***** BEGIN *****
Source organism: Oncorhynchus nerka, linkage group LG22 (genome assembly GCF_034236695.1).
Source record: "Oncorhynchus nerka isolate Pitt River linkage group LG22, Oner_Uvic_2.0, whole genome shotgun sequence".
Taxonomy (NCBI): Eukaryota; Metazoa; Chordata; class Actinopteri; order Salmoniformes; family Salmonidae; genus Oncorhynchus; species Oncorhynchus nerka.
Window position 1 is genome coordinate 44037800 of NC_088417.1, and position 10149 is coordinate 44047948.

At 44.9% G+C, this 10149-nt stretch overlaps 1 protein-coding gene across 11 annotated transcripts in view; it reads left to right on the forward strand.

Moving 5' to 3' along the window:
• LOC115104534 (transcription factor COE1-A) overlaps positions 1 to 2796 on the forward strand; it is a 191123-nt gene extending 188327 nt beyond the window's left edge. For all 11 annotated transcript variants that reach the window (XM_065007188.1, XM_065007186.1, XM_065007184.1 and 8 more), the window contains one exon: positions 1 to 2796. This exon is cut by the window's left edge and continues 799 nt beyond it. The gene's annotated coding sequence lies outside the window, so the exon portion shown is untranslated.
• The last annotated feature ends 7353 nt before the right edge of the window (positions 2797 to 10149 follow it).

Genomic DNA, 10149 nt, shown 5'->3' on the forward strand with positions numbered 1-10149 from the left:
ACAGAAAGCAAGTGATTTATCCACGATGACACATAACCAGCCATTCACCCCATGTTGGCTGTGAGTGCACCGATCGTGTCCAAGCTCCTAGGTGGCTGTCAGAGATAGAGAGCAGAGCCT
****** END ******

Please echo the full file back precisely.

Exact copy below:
Source organism: Oncorhynchus nerka, linkage group LG22 (genome assembly GCF_034236695.1).
Source record: "Oncorhynchus nerka isolate Pitt River linkage group LG22, Oner_Uvic_2.0, whole genome shotgun sequence".
Taxonomy (NCBI): Eukaryota; Metazoa; Chordata; class Actinopteri; order Salmoniformes; family Salmonidae; genus Oncorhynchus; species Oncorhynchus nerka.
Window position 1 is genome coordinate 44037800 of NC_088417.1, and position 10149 is coordinate 44047948.

At 44.9% G+C, this 10149-nt stretch overlaps 1 protein-coding gene across 11 annotated transcripts in view; it reads left to right on the forward strand.

Moving 5' to 3' along the window:
• LOC115104534 (transcription factor COE1-A) overlaps positions 1 to 2796 on the forward strand; it is a 191123-nt gene extending 188327 nt beyond the window's left edge. For all 11 annotated transcript variants that reach the window (XM_065007188.1, XM_065007186.1, XM_065007184.1 and 8 more), the window contains one exon: positions 1 to 2796. This exon is cut by the window's left edge and continues 799 nt beyond it. The gene's annotated coding sequence lies outside the window, so the exon portion shown is untranslated.
• The last annotated feature ends 7353 nt before the right edge of the window (positions 2797 to 10149 follow it).

Genomic DNA, 10149 nt, shown 5'->3' on the forward strand with positions numbered 1-10149 from the left:
ACAGAAAGCAAGTGATTTATCCACGATGACACATAACCAGCCATTCACCCCATGTTGGCTGTGAGTGCACCGATCGTGTCCAAGCTCCTAGGTGGCTGTCAGAGATAGAGAGCAGAGCCT